When entering the indie area at a convention, such as those at Tokyo Game Show, Gamescom or PAX, one never really knows what to expect. Alongside the huge announcements and reveals made by industry giants at the many press events, there is always an array of innovative and creative gems just waiting to be discovered. We were at E3 last month and one of the gems we found there was the newest title by Funktronic Labs. While it might not look like it, Wave Break is essentially a reimagining of the Tony Hawk series but, instead of city streets and skateboards, this one comes with sea critters and speedboats. The premise sounds strange and at first glance, it seems as though it has nothing to do with the iconic Neversoft series.
Nevertheless, after getting hands-on with the game and playing around with the controls, the comparison could not be more fitting. Being a fan of the classic Tony Hawk games - notably the Underground sub-series - picking up the controller and performing insane combos and tricks felt like surprisingly familiar territory. Jumping from rail to rail, performing tricky flips and linking combos felt natural as it uses the same control scheme as used during the golden age of Tony Hawk's Pro Skater. The overarching patterns were a deliberate choice by the developers, who explained that bringing over all these elements from Neversoft's series into Wave Break was mainly motivated by the lack of a proper THPS game in years. Thus, their game is an attempt at giving fans a similarly constructed experience.
The similarities, however, stop at the core gameplay because everything else is vastly different, not least because of the way that multiplayer has been implemented (more on that later). In Wave Break, every map seems more open and explorable and the player can navigate both sea and land. One can exit their boat as well, but there's no real motivation for getting out and walking around on foot since the player's avatar doesn't have any tricks at their disposal. When speaking to the developers about the lack of an incentive to get out and walk, they assured us that they're still working out how to make leaving the boat more exciting. Considering the tight controls they've implemented when it comes to steering the boats, we can't wait to see what they have in store for us.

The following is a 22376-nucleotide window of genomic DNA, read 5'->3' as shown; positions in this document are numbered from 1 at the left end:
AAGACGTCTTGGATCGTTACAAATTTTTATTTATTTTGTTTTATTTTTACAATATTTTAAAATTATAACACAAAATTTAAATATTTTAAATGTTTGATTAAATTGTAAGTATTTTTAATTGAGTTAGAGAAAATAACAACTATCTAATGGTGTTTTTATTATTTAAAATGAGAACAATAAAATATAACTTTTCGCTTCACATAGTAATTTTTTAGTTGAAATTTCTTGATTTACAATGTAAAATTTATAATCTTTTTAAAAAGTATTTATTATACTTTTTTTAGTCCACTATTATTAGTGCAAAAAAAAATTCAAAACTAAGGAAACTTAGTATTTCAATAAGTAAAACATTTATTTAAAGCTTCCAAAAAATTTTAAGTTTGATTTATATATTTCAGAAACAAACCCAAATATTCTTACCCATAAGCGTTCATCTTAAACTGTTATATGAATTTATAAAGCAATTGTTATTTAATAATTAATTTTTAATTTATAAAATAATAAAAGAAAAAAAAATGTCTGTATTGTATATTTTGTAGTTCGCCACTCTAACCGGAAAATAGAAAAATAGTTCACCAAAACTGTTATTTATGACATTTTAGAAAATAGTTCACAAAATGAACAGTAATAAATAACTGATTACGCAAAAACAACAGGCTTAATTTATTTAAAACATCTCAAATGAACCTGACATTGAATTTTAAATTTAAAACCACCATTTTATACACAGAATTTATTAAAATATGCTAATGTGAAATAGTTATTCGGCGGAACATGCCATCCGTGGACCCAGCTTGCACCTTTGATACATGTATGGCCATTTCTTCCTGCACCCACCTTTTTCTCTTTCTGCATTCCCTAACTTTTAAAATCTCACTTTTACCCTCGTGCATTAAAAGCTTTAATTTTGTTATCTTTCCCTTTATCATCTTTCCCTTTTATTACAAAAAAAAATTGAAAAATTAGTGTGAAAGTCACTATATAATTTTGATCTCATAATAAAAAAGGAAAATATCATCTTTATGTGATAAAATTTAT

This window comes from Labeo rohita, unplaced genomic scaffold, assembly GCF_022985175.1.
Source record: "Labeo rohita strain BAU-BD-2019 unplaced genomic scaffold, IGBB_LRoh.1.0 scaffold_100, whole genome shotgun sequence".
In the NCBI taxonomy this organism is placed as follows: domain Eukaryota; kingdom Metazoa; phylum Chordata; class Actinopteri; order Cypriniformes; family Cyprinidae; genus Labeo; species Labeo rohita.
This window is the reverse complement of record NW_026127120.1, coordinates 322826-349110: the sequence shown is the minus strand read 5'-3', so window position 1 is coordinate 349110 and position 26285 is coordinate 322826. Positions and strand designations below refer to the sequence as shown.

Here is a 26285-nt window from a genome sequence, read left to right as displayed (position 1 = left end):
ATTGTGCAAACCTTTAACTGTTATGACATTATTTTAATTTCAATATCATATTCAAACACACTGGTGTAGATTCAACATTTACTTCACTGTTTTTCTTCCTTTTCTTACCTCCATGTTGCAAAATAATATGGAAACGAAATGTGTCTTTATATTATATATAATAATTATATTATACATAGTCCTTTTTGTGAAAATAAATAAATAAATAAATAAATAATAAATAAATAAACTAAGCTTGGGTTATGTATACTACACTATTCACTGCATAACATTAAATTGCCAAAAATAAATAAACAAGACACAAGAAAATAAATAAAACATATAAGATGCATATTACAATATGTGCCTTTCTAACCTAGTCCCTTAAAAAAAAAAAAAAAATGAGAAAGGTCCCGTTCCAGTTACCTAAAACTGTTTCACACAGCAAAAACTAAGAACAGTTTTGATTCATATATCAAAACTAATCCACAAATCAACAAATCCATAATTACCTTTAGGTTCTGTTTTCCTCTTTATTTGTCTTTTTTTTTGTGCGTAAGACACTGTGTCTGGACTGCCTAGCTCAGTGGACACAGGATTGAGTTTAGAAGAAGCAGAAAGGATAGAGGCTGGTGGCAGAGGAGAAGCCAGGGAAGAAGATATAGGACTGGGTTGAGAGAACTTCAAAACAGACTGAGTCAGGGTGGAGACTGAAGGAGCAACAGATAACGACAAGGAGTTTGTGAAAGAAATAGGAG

Another thing that is vastly different from the Tony Hawk franchise is the addition of guns and slow-motion bullet-time and how that impacts multiplayer. The gunplay can completely change the outcome of a match. For example, if your opponent is about to land an amazing combo, you can shoot them in order to prevent them from scoring a huge number of points. Watching animals perform kickflips with their boats whilst shooting in slow-motion at other players is extremely satisfying and, being avid players of the Tony Hawk games, we noted how this mechanic resulted in a vastly different experience. The developers likewise told us that they deliberately introduced the guns in order to make an entirely fresh experience, and we welcome this addition. Regarding gameplay modes, the developers also teased the idea of adding the much-beloved 'Horse' mode from Tony Hawk, although nothing was officially confirmed.
Graphically, the game doesn't break any new ground nor does it offer gorgeous visuals. If it had been a huge triple-A title we'd be less forgiving, but the scale of the project means that the underwhelming visuals get a free pass from us. Despite the mediocre visuals, however, the animations were very well done. Whether we were doing flips, performing manuals, grinding or even shooting, everything was above and beyond what is to be expected from such a small title (especially considering what we've seen from more recent games in the same genre).
The level design, on the other hand, seemed to excel at offering entirely different environments and settings. During our time with the game, we got to try two levels. One was a tropical paradise and the other an arctic playground, and the developers' desire to make the player think in new directions and experiment with each level became apparent rather quickly.
All in all, we left Wave Break very impressed by what we had seen. From the Tony Hawk-inspired controls to the gunplay and fluid animations, Wave Break is a title we can't wait to play more of. If Funktronic can keep on refining the controls and add more depth to those moments when you end up leaving your boat, Wave Break will be a worthy successor to the golden days of Tony Hawk's Pro Skater.
For more on the latest indie gems from this year's E3, head this way.
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